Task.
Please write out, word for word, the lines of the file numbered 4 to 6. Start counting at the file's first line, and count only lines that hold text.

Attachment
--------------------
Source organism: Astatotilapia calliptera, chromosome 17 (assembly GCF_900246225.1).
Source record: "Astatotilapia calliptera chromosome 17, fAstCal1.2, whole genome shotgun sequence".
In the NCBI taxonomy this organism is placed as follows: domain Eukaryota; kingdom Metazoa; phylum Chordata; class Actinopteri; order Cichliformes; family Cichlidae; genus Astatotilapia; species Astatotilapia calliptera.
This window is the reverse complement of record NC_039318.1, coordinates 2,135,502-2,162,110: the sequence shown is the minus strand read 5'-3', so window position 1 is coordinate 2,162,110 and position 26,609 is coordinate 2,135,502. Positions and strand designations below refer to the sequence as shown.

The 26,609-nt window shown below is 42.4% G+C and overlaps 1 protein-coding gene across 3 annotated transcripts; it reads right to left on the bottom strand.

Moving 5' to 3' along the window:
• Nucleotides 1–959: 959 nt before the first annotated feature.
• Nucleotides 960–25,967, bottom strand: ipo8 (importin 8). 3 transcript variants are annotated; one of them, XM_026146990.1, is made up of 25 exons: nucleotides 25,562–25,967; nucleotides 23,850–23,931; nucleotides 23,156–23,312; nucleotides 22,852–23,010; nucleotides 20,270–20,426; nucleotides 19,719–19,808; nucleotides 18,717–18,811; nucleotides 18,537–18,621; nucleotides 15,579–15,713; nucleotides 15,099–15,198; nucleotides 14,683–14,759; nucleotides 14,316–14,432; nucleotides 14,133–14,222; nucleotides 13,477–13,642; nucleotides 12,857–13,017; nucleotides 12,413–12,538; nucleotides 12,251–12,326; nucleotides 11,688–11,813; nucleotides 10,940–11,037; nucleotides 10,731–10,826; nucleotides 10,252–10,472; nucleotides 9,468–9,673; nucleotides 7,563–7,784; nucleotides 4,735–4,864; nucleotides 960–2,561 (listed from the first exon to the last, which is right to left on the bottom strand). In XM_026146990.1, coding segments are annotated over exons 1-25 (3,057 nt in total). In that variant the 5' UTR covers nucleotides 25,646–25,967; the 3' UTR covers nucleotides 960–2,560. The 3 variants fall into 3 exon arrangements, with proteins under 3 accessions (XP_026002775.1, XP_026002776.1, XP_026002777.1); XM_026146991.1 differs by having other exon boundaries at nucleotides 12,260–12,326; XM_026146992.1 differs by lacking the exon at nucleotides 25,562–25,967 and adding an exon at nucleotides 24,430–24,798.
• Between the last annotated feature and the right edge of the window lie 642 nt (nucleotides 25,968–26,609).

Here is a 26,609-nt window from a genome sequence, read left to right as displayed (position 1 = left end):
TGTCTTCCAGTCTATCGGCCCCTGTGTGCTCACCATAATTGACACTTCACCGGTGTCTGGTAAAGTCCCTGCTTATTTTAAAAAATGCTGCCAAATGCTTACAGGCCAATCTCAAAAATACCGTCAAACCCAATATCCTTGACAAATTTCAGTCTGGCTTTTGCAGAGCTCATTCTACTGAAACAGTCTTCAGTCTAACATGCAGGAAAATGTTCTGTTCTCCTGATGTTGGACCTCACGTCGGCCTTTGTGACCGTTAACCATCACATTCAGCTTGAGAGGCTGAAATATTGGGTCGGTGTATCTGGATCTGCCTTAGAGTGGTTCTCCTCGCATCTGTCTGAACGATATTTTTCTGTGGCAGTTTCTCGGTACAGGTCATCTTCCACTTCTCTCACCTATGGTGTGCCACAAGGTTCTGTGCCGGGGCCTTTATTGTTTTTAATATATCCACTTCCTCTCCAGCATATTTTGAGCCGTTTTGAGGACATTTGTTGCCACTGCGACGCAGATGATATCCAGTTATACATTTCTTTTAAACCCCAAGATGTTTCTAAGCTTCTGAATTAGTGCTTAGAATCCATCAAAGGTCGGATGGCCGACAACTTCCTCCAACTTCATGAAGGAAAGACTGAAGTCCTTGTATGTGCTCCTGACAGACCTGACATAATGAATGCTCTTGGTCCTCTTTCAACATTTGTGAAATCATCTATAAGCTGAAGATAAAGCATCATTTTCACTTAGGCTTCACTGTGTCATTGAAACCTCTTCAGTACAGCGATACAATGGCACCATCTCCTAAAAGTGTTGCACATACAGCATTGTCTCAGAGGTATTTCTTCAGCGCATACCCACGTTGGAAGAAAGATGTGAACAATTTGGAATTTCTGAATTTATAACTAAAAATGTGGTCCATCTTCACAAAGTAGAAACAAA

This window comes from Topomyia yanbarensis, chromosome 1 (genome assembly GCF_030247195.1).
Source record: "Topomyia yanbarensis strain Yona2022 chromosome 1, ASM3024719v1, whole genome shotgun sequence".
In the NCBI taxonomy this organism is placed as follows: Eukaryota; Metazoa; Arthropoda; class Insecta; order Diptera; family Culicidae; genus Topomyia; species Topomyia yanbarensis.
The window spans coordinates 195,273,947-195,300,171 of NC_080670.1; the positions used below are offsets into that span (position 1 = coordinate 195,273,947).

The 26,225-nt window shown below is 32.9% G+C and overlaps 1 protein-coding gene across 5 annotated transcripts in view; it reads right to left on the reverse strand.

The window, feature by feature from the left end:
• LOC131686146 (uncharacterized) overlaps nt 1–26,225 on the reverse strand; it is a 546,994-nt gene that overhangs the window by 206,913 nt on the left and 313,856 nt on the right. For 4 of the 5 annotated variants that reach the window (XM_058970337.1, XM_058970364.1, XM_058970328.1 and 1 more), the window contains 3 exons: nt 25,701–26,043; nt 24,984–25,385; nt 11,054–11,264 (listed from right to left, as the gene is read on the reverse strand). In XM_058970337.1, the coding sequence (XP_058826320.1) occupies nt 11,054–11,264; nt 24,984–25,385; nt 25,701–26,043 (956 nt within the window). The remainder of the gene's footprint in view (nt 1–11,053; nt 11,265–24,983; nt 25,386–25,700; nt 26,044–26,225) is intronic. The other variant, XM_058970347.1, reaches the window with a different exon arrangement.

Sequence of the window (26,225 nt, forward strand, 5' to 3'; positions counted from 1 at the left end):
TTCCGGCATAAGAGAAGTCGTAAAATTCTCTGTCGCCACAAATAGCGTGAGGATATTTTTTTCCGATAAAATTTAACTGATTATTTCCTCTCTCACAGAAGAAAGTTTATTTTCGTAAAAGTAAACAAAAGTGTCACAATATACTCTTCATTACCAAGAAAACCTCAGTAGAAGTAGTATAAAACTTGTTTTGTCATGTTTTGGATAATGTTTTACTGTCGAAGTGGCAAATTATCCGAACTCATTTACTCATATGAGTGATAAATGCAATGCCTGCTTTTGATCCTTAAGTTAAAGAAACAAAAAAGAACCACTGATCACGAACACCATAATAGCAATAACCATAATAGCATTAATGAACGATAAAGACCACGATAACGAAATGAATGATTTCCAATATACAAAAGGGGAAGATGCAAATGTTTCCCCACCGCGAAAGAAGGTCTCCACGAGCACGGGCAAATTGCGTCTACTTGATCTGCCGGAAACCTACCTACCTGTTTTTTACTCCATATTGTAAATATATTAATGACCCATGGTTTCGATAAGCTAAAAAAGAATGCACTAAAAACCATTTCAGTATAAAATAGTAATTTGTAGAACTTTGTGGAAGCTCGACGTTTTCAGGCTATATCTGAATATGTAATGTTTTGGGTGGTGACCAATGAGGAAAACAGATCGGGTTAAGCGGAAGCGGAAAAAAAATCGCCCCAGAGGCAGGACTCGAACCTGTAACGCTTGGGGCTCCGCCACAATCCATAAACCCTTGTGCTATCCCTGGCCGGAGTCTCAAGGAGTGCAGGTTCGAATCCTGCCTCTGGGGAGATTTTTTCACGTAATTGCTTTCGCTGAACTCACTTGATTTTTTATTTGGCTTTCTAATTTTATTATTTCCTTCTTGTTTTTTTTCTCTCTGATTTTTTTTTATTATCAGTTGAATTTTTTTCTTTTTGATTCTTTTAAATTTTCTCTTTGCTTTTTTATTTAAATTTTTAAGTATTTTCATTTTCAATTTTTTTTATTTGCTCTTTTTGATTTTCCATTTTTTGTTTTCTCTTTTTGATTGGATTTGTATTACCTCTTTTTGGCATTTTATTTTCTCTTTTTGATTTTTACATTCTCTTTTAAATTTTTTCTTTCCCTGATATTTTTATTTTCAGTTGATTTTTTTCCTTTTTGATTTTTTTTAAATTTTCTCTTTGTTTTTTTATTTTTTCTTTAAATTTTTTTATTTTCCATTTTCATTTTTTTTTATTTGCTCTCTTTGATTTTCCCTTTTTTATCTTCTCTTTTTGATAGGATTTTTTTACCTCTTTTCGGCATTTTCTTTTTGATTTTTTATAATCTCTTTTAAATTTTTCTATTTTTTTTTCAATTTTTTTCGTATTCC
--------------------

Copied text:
This window is the reverse complement of record NC_039318.1, coordinates 2,135,502-2,162,110: the sequence shown is the minus strand read 5'-3', so window position 1 is coordinate 2,162,110 and position 26,609 is coordinate 2,135,502. Positions and strand designations below refer to the sequence as shown.

The 26,609-nt window shown below is 42.4% G+C and overlaps 1 protein-coding gene across 3 annotated transcripts; it reads right to left on the bottom strand.

Moving 5' to 3' along the window: